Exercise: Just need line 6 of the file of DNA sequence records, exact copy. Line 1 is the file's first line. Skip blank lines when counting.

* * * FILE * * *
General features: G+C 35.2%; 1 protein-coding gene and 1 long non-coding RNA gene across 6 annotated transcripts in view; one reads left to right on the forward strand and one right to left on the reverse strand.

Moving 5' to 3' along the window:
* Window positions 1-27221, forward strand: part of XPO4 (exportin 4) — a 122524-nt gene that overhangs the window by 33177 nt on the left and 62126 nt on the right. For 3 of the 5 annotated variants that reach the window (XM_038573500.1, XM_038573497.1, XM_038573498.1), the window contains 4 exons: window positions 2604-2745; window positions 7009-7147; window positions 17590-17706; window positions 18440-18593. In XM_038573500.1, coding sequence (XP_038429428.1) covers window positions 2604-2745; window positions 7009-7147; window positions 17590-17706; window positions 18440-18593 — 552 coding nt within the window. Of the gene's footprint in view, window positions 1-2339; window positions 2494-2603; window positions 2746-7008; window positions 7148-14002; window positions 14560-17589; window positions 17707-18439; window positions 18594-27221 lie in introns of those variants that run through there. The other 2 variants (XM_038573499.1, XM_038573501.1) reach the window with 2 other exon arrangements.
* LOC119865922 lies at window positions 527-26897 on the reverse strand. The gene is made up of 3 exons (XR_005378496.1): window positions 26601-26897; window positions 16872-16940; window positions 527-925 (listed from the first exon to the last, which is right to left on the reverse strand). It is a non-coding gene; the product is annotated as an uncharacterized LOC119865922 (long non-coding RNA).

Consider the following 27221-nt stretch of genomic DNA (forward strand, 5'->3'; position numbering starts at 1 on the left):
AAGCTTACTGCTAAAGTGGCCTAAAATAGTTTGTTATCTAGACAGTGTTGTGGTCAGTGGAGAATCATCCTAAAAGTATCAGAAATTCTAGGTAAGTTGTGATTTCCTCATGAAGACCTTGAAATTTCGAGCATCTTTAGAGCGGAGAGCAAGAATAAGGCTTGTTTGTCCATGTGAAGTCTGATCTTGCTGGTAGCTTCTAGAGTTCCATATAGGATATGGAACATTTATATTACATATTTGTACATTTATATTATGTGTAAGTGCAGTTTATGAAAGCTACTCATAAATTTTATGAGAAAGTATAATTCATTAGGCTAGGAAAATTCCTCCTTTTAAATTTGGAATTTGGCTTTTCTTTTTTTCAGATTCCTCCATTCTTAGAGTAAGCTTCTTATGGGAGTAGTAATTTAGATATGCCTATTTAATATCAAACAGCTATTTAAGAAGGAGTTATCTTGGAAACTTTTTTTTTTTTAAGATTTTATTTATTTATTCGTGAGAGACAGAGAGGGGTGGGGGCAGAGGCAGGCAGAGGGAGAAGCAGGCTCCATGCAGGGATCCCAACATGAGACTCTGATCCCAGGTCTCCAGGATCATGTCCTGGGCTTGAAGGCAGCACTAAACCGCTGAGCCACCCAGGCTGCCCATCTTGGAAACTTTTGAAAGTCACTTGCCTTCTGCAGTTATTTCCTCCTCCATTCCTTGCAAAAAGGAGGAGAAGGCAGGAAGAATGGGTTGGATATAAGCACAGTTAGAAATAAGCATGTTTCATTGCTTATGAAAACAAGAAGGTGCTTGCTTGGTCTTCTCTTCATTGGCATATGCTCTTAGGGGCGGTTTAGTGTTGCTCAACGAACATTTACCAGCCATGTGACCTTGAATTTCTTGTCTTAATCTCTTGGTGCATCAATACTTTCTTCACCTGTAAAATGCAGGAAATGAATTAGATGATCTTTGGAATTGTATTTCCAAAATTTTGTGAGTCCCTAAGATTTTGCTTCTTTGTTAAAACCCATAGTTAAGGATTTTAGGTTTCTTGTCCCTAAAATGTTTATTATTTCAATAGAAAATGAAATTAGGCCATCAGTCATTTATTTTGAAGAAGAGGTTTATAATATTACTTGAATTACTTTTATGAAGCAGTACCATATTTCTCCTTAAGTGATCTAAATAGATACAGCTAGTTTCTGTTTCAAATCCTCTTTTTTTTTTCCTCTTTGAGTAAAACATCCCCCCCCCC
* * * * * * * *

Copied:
AAGCTTACTGCTAAAGTGGCCTAAAATAGTTTGTTATCTAGACAGTGTTGTGGTCAGTGGAGAATCATCCTAAAAGTATCAGAAATTCTAGGTAAGTTGTGATTTCCTCATGAAGACCTTGAAATTTCGAGCATCTTTAGAGCGGAGAGCAAGAATAAGGCTTGTTTGTCCATGTGAAGTCTGATCTTGCTGGTAGCTTCTAGAGTTCCATATAGGATATGGAACATTTATATTACATATTTGTACATTTATATTATGTGTAAGTGCAGTTTATGAAAGCTACTCATAAATTTTATGAGAAAGTATAATTCATTAGGCTAGGAAAATTCCTCCTTTTAAATTTGGAATTTGGCTTTTCTTTTTTTCAGATTCCTCCATTCTTAGAGTAAGCTTCTTATGGGAGTAGTAATTTAGATATGCCTATTTAATATCAAACAGCTATTTAAGAAGGAGTTATCTTGGAAACTTTTTTTTTTTTAAGATTTTATTTATTTATTCGTGAGAGACAGAGAGGGGTGGGGGCAGAGGCAGGCAGAGGGAGAAGCAGGCTCCATGCAGGGATCCCAACATGAGACTCTGATCCCAGGTCTCCAGGATCATGTCCTGGGCTTGAAGGCAGCACTAAACCGCTGAGCCACCCAGGCTGCCCATCTTGGAAACTTTTGAAAGTCACTTGCCTTCTGCAGTTATTTCCTCCTCCATTCCTTGCAAAAAGGAGGAGAAGGCAGGAAGAATGGGTTGGATATAAGCACAGTTAGAAATAAGCATGTTTCATTGCTTATGAAAACAAGAAGGTGCTTGCTTGGTCTTCTCTTCATTGGCATATGCTCTTAGGGGCGGTTTAGTGTTGCTCAACGAACATTTACCAGCCATGTGACCTTGAATTTCTTGTCTTAATCTCTTGGTGCATCAATACTTTCTTCACCTGTAAAATGCAGGAAATGAATTAGATGATCTTTGGAATTGTATTTCCAAAATTTTGTGAGTCCCTAAGATTTTGCTTCTTTGTTAAAACCCATAGTTAAGGATTTTAGGTTTCTTGTCCCTAAAATGTTTATTATTTCAATAGAAAATGAAATTAGGCCATCAGTCATTTATTTTGAAGAAGAGGTTTATAATATTACTTGAATTACTTTTATGAAGCAGTACCATATTTCTCCTTAAGTGATCTAAATAGATACAGCTAGTTTCTGTTTCAAATCCTCTTTTTTTTTTCCTCTTTGAGTAAAACATCCCCCCCCCC